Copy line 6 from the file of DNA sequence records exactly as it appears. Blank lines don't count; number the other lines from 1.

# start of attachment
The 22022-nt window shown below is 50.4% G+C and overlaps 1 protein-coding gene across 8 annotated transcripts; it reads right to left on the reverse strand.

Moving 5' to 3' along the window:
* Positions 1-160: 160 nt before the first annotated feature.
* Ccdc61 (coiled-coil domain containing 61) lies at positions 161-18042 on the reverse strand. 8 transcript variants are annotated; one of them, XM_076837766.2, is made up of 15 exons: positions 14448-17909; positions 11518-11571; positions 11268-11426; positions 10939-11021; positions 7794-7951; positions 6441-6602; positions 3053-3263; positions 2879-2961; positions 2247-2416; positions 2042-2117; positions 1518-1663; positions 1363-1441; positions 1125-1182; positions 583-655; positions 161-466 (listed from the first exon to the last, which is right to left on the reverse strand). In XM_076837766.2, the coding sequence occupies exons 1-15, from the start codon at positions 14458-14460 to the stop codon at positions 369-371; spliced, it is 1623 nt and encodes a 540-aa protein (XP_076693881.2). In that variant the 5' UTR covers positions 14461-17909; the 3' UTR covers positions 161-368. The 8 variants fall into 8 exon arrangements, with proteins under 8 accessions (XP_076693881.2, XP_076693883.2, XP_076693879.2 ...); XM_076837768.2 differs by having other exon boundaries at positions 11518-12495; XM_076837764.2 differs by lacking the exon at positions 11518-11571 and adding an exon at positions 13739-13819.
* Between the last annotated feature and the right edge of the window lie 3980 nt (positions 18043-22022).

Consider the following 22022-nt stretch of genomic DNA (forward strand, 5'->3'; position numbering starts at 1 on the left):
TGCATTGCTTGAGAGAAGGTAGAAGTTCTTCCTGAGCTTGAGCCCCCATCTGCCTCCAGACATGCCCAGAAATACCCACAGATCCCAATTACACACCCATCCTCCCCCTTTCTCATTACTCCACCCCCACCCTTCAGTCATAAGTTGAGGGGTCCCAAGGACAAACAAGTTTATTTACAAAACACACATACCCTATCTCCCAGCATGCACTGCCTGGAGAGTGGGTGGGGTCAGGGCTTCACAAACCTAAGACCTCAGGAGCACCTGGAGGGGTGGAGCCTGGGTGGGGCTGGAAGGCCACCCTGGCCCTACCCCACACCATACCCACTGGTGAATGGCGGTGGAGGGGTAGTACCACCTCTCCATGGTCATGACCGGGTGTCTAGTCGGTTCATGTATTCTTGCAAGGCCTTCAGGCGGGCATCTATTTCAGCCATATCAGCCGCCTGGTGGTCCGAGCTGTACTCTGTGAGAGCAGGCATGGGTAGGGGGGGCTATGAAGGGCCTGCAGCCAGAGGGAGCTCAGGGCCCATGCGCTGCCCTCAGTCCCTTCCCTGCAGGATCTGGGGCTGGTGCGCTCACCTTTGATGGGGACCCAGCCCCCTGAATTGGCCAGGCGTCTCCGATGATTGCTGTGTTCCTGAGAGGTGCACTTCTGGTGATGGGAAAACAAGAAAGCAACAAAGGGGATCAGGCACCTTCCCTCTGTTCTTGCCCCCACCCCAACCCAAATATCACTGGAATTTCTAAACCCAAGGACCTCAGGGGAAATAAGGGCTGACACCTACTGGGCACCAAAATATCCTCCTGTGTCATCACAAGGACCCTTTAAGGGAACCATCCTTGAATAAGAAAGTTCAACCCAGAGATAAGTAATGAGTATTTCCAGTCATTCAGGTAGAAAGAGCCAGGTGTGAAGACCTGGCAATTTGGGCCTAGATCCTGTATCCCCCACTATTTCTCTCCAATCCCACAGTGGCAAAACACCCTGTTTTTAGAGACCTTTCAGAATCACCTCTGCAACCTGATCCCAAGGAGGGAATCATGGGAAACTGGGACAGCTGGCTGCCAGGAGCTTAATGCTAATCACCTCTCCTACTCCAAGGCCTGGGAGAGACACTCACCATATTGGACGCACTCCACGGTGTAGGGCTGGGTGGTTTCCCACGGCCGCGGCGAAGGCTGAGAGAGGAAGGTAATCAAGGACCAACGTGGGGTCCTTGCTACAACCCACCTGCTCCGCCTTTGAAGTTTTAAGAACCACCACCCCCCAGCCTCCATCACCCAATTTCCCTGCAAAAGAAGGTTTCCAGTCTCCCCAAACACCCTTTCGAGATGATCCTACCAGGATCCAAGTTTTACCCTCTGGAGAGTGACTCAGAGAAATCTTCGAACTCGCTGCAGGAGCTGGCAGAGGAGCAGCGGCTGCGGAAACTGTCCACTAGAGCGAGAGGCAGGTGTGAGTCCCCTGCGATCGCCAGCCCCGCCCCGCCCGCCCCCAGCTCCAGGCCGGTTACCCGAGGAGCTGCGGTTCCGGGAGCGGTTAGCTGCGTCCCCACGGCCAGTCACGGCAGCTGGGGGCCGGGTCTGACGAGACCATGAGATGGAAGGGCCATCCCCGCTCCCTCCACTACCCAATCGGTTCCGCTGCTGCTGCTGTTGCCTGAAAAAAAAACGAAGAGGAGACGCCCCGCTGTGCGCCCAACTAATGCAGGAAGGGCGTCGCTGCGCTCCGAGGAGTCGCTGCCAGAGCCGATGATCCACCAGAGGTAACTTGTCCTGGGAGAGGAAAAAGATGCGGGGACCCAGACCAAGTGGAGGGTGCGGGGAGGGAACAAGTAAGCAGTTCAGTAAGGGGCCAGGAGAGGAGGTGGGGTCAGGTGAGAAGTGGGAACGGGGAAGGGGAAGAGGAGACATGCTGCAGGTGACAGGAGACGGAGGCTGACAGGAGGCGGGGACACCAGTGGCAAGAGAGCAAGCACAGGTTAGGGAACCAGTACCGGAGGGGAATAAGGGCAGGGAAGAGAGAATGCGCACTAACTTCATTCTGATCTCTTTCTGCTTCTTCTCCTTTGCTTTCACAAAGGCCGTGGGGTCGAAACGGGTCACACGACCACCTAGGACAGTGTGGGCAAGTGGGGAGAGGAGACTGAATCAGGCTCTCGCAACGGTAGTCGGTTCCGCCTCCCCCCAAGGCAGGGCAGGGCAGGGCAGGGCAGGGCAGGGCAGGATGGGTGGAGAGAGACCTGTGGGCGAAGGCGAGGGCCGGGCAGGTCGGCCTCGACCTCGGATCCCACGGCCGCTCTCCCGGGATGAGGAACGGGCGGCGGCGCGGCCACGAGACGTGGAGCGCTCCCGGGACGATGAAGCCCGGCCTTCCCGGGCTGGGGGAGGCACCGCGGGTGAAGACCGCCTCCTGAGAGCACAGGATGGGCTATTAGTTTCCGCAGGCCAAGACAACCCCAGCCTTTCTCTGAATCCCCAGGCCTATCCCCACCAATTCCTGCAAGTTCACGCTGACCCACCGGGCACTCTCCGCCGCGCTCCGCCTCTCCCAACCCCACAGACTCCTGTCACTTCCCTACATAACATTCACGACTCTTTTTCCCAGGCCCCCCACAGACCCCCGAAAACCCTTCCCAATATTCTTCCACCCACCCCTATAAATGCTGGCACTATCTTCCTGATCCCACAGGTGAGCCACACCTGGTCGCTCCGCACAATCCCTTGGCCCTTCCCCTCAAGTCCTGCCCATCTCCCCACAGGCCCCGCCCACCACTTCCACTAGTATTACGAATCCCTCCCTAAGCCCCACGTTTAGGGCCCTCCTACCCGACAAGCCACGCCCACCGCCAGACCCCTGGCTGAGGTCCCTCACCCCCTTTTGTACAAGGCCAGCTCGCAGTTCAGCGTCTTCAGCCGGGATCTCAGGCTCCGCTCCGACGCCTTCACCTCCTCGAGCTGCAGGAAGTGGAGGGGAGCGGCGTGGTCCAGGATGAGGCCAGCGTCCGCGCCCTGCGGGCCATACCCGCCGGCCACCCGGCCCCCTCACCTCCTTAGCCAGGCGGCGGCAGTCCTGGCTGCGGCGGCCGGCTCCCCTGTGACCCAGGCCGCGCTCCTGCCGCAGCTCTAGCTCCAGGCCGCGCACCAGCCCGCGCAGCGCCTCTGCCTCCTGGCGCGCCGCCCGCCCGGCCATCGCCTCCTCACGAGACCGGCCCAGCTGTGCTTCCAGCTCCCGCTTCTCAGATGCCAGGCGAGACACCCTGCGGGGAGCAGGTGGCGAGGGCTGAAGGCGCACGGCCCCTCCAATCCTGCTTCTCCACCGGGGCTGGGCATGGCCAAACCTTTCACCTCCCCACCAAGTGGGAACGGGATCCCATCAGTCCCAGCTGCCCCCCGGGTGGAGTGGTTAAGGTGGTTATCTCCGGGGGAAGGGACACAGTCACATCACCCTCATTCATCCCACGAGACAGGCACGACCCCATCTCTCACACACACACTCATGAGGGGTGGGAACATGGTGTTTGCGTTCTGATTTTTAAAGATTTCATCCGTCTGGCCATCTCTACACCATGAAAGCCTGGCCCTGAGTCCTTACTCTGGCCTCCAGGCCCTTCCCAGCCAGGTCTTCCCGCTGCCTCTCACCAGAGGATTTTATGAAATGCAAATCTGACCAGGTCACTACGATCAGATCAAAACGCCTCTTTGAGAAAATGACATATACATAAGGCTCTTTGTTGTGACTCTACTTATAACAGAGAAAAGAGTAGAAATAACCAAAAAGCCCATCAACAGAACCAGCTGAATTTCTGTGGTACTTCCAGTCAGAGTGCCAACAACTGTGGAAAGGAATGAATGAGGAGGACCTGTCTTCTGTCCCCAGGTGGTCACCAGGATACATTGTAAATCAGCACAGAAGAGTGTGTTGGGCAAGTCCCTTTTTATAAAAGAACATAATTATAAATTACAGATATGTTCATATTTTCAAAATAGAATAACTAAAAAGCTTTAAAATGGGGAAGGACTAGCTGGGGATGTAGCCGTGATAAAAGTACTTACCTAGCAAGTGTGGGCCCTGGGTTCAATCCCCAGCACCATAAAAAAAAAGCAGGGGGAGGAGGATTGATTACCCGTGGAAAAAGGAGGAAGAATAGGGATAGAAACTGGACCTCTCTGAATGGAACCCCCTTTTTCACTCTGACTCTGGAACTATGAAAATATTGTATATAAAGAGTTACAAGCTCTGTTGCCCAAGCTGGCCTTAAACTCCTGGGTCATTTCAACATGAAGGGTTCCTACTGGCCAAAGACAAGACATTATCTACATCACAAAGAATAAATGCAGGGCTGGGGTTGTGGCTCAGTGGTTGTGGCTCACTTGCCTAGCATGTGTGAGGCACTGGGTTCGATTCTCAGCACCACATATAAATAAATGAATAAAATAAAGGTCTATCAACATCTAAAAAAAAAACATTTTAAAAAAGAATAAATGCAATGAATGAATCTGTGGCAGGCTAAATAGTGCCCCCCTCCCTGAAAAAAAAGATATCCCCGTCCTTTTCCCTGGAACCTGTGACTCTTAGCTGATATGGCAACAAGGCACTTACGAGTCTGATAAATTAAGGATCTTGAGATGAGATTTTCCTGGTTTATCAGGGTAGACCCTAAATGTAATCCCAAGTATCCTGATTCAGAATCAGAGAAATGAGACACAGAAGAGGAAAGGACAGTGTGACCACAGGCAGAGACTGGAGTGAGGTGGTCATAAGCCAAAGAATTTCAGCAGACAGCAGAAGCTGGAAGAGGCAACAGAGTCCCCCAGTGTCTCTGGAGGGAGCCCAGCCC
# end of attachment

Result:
Consider the following 22022-nt stretch of genomic DNA (forward strand, 5'->3'; position numbering starts at 1 on the left):